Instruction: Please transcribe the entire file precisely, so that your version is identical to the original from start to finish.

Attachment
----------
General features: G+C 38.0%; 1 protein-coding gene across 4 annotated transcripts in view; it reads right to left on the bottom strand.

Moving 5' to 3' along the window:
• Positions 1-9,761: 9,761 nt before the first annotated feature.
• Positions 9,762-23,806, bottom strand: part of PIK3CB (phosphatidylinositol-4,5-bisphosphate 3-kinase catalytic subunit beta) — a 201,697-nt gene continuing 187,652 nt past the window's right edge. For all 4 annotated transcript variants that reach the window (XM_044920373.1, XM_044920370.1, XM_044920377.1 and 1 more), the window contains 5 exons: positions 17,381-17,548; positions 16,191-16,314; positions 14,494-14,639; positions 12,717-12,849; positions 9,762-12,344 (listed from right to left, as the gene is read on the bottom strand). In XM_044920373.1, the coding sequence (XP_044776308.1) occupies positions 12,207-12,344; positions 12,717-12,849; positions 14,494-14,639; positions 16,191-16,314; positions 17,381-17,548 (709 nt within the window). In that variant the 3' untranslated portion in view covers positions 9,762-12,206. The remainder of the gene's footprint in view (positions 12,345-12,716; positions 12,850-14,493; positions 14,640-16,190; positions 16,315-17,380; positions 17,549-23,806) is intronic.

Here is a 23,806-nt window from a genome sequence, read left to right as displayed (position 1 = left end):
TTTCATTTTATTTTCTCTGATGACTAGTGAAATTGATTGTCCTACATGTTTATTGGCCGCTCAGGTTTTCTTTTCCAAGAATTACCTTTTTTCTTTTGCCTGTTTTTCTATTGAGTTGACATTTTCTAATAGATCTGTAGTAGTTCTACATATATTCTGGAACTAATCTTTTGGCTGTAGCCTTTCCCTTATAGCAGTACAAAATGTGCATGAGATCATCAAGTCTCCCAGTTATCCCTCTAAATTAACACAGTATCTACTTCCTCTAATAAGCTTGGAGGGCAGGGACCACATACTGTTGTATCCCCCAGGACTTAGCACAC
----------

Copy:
General features: G+C 38.0%; 1 protein-coding gene across 4 annotated transcripts in view; it reads right to left on the bottom strand.

Moving 5' to 3' along the window:
• Positions 1-9,761: 9,761 nt before the first annotated feature.
• Positions 9,762-23,806, bottom strand: part of PIK3CB (phosphatidylinositol-4,5-bisphosphate 3-kinase catalytic subunit beta) — a 201,697-nt gene continuing 187,652 nt past the window's right edge. For all 4 annotated transcript variants that reach the window (XM_044920373.1, XM_044920370.1, XM_044920377.1 and 1 more), the window contains 5 exons: positions 17,381-17,548; positions 16,191-16,314; positions 14,494-14,639; positions 12,717-12,849; positions 9,762-12,344 (listed from right to left, as the gene is read on the bottom strand). In XM_044920373.1, the coding sequence (XP_044776308.1) occupies positions 12,207-12,344; positions 12,717-12,849; positions 14,494-14,639; positions 16,191-16,314; positions 17,381-17,548 (709 nt within the window). In that variant the 3' untranslated portion in view covers positions 9,762-12,206. The remainder of the gene's footprint in view (positions 12,345-12,716; positions 12,850-14,493; positions 14,640-16,190; positions 16,315-17,380; positions 17,549-23,806) is intronic.

Here is a 23,806-nt window from a genome sequence, read left to right as displayed (position 1 = left end):
TTTCATTTTATTTTCTCTGATGACTAGTGAAATTGATTGTCCTACATGTTTATTGGCCGCTCAGGTTTTCTTTTCCAAGAATTACCTTTTTTCTTTTGCCTGTTTTTCTATTGAGTTGACATTTTCTAATAGATCTGTAGTAGTTCTACATATATTCTGGAACTAATCTTTTGGCTGTAGCCTTTCCCTTATAGCAGTACAAAATGTGCATGAGATCATCAAGTCTCCCAGTTATCCCTCTAAATTAACACAGTATCTACTTCCTCTAATAAGCTTGGAGGGCAGGGACCACATACTGTTGTATCCCCCAGGACTTAGCACAC